B a Conscious Consumer with Certified B Corps and Benefit Corporations

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When companies change from doing good to being good, the movement for the greater good grows exponentially. If you’ve ever wondered the difference between a B Corp. and a benefit corporation, read on!


The older model of the conscious company was that of philanthropy; doing good by giving to charitable causes that could, in turn, help people in need or assist pro-environment agendas. Now, Certified B Corporations and legally recognized benefit corporations are coming on the scene as game changers. By choosing to purchase from these companies, you are also changing the game by supporting companies that are actively making a commitment to becoming the good they want to see in the world. Don’t spend with companies that are just doing good, support those that are good. 

What are B Corps and Benefit Corporations?

The similar titles of Certified B Corps and Benefit Corporations can be easily confused, and while there is some overlap between the two, they are different.

A Certified B Corp is a company that has undergone a rigorous Impact Assessment and it has been verified that the company’s practices are promoting a greater mission of good through accountability and transparency. It is a third-party certification administered by the non-profit B Lab.

In contrast, the benefit corporation is a legal structure for a business, similar to an LLC or a corporation. A company considers external stakeholders like their workers and the environment, and changes their bylaws to reflect this new multi-stakeholder position. Companies that are structured as benefit corporations have legal backing to ensure that they have the latitude to consider these additional stakeholders, alongside profit, without the risk of being sued by investors for failing to return sufficient profits.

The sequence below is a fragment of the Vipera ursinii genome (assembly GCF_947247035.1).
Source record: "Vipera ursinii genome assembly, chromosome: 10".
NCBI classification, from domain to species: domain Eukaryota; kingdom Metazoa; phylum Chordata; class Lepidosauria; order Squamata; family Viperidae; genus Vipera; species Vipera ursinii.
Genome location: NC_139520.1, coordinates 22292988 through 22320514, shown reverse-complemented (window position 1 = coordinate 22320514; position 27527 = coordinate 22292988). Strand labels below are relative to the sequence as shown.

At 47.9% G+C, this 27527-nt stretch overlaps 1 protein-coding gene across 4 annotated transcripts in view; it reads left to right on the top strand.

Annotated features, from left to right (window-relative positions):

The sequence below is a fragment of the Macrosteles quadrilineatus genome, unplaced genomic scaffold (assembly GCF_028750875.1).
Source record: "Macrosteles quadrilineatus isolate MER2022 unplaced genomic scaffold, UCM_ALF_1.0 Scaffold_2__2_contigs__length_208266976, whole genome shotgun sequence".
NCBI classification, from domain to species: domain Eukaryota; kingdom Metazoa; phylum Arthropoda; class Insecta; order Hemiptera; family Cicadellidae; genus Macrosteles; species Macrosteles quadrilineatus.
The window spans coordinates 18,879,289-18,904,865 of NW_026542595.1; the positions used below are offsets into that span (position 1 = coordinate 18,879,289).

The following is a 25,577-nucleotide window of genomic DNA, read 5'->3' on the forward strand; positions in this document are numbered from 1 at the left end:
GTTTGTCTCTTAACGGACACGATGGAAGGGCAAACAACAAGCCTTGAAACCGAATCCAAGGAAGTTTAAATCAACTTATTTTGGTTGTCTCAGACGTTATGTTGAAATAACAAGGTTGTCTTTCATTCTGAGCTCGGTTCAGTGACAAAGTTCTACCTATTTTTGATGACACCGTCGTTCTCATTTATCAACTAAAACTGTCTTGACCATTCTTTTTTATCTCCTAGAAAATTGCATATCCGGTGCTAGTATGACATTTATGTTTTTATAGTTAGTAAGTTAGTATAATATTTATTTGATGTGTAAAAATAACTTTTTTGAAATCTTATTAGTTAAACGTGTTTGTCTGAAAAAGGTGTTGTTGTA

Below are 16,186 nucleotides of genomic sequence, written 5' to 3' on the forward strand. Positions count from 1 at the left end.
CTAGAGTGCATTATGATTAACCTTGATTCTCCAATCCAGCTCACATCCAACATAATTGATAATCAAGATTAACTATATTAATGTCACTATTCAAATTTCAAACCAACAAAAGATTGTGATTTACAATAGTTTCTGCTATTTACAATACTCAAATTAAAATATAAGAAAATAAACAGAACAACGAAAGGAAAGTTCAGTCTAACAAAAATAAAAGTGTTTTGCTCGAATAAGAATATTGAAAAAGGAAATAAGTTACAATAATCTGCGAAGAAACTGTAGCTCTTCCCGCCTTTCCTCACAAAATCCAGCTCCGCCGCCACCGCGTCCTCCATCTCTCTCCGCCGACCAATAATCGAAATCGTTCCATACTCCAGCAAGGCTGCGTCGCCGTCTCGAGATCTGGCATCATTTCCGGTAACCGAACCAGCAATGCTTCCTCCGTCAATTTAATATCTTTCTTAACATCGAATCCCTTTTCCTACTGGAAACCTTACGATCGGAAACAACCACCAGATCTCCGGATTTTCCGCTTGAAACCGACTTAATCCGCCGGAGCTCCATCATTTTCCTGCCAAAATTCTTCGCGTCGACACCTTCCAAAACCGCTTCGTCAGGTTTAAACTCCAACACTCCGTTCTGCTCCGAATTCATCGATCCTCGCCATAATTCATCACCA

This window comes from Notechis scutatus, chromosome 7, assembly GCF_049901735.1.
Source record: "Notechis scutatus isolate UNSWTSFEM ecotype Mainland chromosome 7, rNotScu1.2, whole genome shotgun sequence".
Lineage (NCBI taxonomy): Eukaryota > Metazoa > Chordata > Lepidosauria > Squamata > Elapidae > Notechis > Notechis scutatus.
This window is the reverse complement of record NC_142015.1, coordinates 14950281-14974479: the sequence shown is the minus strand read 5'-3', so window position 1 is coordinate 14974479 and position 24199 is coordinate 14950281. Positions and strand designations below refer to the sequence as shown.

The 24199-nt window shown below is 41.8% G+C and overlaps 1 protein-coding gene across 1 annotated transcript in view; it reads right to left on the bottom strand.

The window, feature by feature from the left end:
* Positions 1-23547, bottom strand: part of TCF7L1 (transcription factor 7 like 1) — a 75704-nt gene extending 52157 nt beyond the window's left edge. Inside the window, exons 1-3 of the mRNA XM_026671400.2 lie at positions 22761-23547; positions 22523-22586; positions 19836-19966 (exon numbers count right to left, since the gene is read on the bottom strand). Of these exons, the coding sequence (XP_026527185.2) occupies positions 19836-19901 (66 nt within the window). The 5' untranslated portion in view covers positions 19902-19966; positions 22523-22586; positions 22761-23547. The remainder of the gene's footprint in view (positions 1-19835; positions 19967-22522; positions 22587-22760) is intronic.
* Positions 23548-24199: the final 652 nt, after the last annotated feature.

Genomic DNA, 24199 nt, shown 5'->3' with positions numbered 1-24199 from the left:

Because of the differences between the terms, some companies are both a B Corp and a benefit corporation. Further, the structure of the benefit corporation satisfies the legal accountability requirement for B Corp Certification, and if a company is already a B Corp, they must pursue state incorporation as benefit corporations when possible. 


Any company in any location in the world looking to become more accountable to a greater mission has the opportunity to become a Certified B Corp by going through the tough (but rewarding) process of completing the B Lab Impact Assessment. A company looking to achieve B Corp certification is an active participant in the assessment and must do the following:

  • Provide all necessary documentation

  • Amend Articles of Incorporation

  • Sign a ‘Declaration of Interdependence’

  • Commit to mandatory reassessments to maintain certification

To become a benefit corporation, a company first must be located in a state that recognizes the benefit corporation as a legal entity. If a company operates in a state that recognizes this status, and the company wants to be legally able to consider external stakeholders, the company has a fairly straightforward process: